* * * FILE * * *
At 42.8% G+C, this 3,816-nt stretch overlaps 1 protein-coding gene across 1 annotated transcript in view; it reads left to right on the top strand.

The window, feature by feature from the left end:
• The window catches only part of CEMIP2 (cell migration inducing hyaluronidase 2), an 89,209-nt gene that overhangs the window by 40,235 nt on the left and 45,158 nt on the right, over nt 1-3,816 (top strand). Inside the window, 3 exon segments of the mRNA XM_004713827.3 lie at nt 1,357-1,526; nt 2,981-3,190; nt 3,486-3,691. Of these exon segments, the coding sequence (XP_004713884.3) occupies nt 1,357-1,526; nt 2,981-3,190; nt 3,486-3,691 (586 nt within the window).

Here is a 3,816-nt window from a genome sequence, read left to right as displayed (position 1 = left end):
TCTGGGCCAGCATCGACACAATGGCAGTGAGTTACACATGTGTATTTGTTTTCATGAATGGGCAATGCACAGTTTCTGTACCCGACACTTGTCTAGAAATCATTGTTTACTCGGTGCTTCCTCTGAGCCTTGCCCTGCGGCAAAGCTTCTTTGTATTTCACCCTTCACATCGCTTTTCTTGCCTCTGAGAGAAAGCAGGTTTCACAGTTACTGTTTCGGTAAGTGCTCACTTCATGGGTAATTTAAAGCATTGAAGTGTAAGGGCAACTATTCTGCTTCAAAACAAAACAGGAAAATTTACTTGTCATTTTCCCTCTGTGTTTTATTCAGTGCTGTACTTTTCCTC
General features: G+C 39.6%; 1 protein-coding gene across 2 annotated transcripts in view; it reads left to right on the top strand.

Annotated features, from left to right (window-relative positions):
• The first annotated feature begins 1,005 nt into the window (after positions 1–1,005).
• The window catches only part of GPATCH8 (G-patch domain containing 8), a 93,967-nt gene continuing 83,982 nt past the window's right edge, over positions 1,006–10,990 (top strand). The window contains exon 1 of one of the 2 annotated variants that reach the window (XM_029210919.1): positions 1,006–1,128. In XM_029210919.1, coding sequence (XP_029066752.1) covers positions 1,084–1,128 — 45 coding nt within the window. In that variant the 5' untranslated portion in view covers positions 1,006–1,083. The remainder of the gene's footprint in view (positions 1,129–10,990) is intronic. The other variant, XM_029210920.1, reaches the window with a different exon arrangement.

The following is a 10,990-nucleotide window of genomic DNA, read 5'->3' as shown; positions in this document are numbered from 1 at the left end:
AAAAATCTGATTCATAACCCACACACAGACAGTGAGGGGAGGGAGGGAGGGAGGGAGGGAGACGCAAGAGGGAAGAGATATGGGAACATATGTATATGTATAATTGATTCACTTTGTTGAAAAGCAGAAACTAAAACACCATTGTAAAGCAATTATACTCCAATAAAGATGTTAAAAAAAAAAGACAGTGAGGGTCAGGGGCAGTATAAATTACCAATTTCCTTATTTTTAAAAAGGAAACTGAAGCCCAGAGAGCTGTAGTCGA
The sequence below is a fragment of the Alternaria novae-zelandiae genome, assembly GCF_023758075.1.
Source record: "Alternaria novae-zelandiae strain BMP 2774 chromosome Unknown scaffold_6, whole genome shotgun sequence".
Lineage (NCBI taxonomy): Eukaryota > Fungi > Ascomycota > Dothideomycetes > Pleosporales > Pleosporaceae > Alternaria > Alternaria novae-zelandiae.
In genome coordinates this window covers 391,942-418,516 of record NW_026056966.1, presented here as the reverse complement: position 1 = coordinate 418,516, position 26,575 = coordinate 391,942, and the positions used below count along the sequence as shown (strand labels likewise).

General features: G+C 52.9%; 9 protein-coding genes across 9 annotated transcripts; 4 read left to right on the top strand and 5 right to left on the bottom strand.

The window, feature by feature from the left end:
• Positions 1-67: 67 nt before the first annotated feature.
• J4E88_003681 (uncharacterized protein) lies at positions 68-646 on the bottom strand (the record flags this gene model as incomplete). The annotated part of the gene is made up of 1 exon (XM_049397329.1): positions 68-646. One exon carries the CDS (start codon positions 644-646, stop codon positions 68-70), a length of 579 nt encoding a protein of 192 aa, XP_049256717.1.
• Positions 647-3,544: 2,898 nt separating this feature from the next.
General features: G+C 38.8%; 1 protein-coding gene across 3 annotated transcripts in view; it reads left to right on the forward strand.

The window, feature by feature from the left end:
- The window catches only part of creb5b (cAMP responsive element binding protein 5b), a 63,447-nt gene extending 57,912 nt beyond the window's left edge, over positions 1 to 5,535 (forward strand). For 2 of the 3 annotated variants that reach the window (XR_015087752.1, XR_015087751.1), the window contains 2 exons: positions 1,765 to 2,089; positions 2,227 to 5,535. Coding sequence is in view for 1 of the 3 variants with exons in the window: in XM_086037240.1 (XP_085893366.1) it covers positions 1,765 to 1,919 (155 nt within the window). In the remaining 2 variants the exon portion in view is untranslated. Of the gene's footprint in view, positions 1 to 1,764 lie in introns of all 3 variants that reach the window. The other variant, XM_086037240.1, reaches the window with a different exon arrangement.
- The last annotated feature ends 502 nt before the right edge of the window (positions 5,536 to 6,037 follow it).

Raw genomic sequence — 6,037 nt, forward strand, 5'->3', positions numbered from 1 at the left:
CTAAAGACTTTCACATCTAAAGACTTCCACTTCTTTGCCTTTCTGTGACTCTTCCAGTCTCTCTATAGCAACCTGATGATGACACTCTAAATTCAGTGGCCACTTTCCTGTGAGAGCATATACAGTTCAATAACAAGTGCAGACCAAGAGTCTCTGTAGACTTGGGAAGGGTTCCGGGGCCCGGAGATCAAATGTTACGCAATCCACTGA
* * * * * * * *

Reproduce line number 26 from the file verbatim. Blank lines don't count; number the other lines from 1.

CTAAAGACTTTCACATCTAAAGACTTCCACTTCTTTGCCTTTCTGTGACTCTTCCAGTCTCTCTATAGCAACCTGATGATGACACTCTAAATTCAGTGGCCACTTTCCTGTGAGAGCATATACAGTTCAATAACAAGTGCAGACCAAGAGTCTCTGTAGACTTGGGAAGGGTTCCGGGGCCCGGAGATCAAATGTTACGCAATCCACTGA